“That resonates a lot more now than three years ago, for sure, and has been a factor in us being able to raise capital through separate accounts and other vehicles. Investors are more attracted than ever to these more ecological farming systems.”
SLM manages a $75 million separate account for an unnamed institutional investor focused on acquisition and conversion of conventional Midwest farmland into organic production. In addition, McMahon says, the first investment from its €250 million ag and forestry fund is a 300-hectare property devoted to organic almonds, pistachios and olives.
“The consumer side in the US, which has been working in the organic space for a while, understands how the system works”
Ryan Koory, Mercaris
Although organic production can be challenging for conventional farmers, he adds, the market is scaling up and has professionalized considerably. Steps have been taken to improve administration of certifications used in the NOP, according to Ryan Koory, vice-president of economics for organic data and analytics provider Mercaris.
Koory tells Agri Investor that tightened import screening has been a factor offering support to organic soybean prices recently and that it is widely acknowledged the NOP has historically been underfunded relative to its task of regulating the certification process Constant was convicted of abusing.
In addition, recent supply-chain disruptions, Koory says, have helped forge new supply relationships that are evolving into financing partnerships designed to support farmers during their three-year transition to organic.
“We definitely have seen an increase in organic livestock producers trying to find partners both in the ag financing space and in the producer space to transition and convert land into organic to produce their corn and soybeans domestically so they can protect themselves from these disruptions in trade,” he says.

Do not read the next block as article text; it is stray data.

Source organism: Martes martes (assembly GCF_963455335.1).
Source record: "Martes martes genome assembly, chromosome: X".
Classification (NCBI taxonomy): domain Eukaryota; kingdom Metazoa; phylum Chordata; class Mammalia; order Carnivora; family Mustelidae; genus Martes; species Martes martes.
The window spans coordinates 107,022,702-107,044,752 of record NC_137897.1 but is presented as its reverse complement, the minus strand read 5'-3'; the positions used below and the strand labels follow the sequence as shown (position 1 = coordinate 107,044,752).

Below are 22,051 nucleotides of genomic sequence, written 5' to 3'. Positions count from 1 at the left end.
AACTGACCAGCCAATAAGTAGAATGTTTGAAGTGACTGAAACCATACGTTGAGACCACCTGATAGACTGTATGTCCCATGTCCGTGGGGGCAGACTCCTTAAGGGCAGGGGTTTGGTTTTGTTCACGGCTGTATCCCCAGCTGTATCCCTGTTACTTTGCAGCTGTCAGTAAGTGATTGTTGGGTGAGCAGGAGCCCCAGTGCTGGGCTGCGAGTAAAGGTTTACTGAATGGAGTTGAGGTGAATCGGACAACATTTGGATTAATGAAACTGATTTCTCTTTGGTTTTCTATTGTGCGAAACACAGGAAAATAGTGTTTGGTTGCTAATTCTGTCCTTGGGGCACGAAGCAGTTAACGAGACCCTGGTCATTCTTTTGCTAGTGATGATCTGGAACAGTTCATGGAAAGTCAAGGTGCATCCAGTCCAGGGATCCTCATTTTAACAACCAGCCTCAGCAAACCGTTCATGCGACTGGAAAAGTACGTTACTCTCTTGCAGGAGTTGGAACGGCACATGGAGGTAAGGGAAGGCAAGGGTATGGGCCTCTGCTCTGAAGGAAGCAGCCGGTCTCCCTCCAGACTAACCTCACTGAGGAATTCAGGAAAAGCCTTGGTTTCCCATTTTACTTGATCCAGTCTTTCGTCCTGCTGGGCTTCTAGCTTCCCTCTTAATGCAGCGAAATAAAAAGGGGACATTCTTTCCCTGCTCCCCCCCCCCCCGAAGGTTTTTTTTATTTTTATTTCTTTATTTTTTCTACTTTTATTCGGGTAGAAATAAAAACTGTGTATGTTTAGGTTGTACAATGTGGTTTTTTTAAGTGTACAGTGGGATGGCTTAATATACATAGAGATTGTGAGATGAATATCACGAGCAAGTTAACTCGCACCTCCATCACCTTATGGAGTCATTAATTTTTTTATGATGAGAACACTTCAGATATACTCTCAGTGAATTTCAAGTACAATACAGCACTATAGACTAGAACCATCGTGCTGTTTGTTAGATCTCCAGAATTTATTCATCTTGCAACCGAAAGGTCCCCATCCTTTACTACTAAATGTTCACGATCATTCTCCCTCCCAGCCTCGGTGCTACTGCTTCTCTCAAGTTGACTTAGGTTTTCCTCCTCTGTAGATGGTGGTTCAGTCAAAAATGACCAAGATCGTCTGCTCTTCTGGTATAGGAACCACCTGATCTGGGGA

“The consumer side in the US, which has been working in the organic space for a while, understands how the system works. They are large enough that they can go out to these financial institutions and say, ‘I need capital for this conversion, I am a Purdue; you can trust me. That helps move things along.’”
McMahon says given the relatively small size of the overall market, investors focused on US organic agriculture still tend to be pure-play, boutique managers.
“We’ve seen some of the bigger guys dabble or look at it, but often they don’t go so far, maybe because they have big machines and trying to change direction is not easy. Maybe it’s just too small for them and they just can’t justify the time. We’ve heard that from investors, too. We think the boutique, smaller managers are going to have more success in this space, for the time being.”
Koory says he has seen a change since the closing years of the last decade, when some of the market’s early entrants focused too narrowly on price premiums on offer for organic offerings over conventional in any specific crop category as the key determinant of their own return on investment.
“The industry has matured away from that, there’s been a greater understanding that this is not a premium-based market,” he says. “It’s a specialty market in some respects, but it is a uniquely functioning commodities industry that does not operate on the same fundamental economics as conventional.”
McMahon suggests the most fertile ground for investors looking for opportunities related to organic agriculture in the near-term may be in mechanical methods of weeding that reduce labor and chemical use.